Country Rating BB1
- EU membership
- Diversified sectoral external trade structure
- Solid monetary policy
- Banking sector resilient overall
- Access to the IMF's Flexible Credit Line
- Strong business environment overall
- Political and policy uncertainties
- Slow structural reform progress
- Public finances
- Non-diversified regional external trade structure
- High external debt burden
Solid GDP growth expected in 2017
Real GDP growth decelerated markedly to +2.8% in 2016 from +3.9% in 2015. Demand-side details show that growth was mainly driven by domestic uses (+2.7pp) while net exports made only a tiny positive contribution (+0.1pp). Consumer spending expanded by +3.6%, up from +3.2% in 2015, and public spending by +3.8% (+2.3% in 2015). Mean-while, fixed investment dropped by -5.5% in 2016, after it had increased by +6.1% in 2015, mainly due to the slow start of EU-funded projects under the new programming period and lower investment activity by SOEs. However, a strong rise in invento-ries (+1pp) reduced the decline in overall invest-ment to -0.2% in 2016. Exports grew by +8.4% (+7.7% in 2015), slightly slower than imports at +8.7% (+6.6% in 2015). Euler Hermes expects a stabili¬za¬tion in 2017-2018 and forecasts full-year growth of around +3% as domestic consumption should remain robust while investment activity should gradually recover thanks to an increased utilization of EU funds.
Expansionary fiscal policy to watch
The PiS government that came into office in late 2015 has embarked on a controversial economic policy course that may reverse the fiscal consolidation course of its predecessor which had resulted in a decline of the annual fiscal deficit to -2.6% of GDP in 2015 and a reduction of public debt to around 51% of GDP. PiS also took a number of measures that have fundamen¬tally weakened the independence and effectiveness of key state institutions, such as the constitutional court, public broadcasting, the civil service and the central bank. Moreover, PiS has announced lower taxes for SMEs (introduced at the start of 2017) and individuals and a number of expensive new social policies. However, the financing of these is uncertain. New taxes on banks and supermarkets imposed in 2016 will not be sufficient while, critically, they seem to be more focused on predominantly foreign-owned sectors, thereby risking a negative impact on FDI inflows in the future. In the short term, the fiscal loosening may indeed support consumption and growth. But in the medium term a negative impact on growth is possible because (i) more selecctive 'penalty' taxes may be imposed and (ii) invest¬ment may decline as investor confidence deterio¬rates.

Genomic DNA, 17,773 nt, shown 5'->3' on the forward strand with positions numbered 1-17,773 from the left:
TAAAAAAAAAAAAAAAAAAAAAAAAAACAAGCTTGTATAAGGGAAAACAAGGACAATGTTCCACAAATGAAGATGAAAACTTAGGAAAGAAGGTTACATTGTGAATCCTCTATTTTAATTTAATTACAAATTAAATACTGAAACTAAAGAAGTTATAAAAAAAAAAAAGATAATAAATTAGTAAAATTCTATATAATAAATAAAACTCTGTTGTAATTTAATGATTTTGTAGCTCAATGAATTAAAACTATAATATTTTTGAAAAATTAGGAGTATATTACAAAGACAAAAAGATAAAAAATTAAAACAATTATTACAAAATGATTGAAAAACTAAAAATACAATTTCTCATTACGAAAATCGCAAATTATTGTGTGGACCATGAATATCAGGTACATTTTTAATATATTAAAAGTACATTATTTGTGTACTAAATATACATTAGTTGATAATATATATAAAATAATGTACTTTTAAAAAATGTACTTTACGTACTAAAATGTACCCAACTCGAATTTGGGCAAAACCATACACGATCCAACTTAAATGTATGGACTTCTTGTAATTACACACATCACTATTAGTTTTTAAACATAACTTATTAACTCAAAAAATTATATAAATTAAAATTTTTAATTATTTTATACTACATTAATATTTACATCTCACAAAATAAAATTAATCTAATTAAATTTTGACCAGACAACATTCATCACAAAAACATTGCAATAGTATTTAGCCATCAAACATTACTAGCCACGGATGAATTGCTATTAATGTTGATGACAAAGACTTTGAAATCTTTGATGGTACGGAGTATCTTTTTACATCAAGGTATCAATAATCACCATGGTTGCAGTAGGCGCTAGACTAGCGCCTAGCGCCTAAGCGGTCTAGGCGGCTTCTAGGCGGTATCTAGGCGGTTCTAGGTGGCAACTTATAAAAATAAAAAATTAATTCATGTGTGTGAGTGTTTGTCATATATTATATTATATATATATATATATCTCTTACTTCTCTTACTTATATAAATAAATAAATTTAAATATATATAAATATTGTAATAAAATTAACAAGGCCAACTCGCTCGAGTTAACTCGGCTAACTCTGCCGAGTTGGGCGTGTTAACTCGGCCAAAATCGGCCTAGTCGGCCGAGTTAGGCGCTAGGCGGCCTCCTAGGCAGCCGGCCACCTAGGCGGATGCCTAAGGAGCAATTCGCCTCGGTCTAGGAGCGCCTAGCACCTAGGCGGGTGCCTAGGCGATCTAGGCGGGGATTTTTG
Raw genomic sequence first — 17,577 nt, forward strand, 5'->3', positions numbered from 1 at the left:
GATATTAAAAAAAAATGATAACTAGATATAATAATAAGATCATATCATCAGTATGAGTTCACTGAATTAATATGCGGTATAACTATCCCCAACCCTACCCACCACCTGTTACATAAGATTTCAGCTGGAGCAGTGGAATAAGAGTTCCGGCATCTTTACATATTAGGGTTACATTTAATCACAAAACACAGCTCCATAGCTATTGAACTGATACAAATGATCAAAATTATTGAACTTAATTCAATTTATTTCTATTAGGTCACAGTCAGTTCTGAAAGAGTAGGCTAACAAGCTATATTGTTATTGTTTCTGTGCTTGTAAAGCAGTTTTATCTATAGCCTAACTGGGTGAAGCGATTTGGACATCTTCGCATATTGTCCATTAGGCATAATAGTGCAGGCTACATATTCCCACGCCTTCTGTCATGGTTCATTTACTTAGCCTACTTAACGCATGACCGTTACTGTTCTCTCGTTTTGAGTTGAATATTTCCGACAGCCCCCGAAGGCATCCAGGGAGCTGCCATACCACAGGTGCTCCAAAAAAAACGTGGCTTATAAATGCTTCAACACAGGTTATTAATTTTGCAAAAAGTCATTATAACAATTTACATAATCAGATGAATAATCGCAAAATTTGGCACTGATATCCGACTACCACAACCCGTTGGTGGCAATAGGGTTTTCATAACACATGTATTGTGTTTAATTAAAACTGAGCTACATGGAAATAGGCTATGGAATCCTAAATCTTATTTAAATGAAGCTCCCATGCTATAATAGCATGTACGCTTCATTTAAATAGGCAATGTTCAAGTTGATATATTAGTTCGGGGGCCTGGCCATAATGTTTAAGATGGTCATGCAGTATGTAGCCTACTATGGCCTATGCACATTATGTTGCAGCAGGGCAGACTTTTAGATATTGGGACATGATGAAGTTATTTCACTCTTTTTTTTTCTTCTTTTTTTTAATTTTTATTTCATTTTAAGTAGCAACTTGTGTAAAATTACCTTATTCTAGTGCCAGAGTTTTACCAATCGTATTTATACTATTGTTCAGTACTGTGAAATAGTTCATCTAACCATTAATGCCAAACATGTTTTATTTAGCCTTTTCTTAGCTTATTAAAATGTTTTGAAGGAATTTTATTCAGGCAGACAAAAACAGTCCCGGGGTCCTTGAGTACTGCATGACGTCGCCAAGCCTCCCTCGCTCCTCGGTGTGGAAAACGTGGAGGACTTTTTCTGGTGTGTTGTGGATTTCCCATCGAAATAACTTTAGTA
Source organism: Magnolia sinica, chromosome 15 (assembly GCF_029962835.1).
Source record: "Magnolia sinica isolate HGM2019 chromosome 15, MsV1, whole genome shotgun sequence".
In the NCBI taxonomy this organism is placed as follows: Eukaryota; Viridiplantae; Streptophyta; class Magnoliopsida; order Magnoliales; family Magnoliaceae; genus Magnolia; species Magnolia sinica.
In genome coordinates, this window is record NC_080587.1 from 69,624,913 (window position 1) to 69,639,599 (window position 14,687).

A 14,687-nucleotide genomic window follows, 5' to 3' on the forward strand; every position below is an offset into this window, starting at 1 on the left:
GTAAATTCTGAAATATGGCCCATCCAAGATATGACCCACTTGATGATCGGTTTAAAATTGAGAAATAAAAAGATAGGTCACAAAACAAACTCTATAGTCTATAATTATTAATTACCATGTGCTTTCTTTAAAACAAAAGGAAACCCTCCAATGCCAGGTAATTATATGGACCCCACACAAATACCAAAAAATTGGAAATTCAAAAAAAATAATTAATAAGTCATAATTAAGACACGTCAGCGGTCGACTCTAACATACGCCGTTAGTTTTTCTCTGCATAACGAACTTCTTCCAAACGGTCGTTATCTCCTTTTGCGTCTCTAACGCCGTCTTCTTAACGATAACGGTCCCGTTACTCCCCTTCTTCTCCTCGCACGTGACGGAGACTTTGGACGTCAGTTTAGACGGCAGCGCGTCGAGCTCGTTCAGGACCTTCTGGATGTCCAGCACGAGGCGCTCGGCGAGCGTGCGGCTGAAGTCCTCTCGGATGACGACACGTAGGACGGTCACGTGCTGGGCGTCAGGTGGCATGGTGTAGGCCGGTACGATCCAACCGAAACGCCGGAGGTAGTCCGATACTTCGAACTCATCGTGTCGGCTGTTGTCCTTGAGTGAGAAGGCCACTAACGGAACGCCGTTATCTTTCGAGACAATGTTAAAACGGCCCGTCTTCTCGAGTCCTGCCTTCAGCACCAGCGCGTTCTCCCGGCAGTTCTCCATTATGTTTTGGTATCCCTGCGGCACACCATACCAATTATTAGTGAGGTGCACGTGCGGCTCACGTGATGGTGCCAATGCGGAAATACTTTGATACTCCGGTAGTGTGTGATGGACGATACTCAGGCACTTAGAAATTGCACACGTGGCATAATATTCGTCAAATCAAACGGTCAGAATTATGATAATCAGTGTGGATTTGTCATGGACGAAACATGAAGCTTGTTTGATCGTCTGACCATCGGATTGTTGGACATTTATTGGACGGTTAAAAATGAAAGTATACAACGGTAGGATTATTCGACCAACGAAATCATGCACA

Moreover, the fiscal deficit and public debt are likely to rise again – Euler Hermes expects -3% and 55% of GDP, respectively, in 2017. This is not critical as yet as Poland has fiscal buffers, including a new two-year arrange¬ment under the IMF's Flexible Credit Line (FCL) which offers access to about EUR8bn until January 2019, if needed.
Return of inflation but monetary policy to remain loose in 2017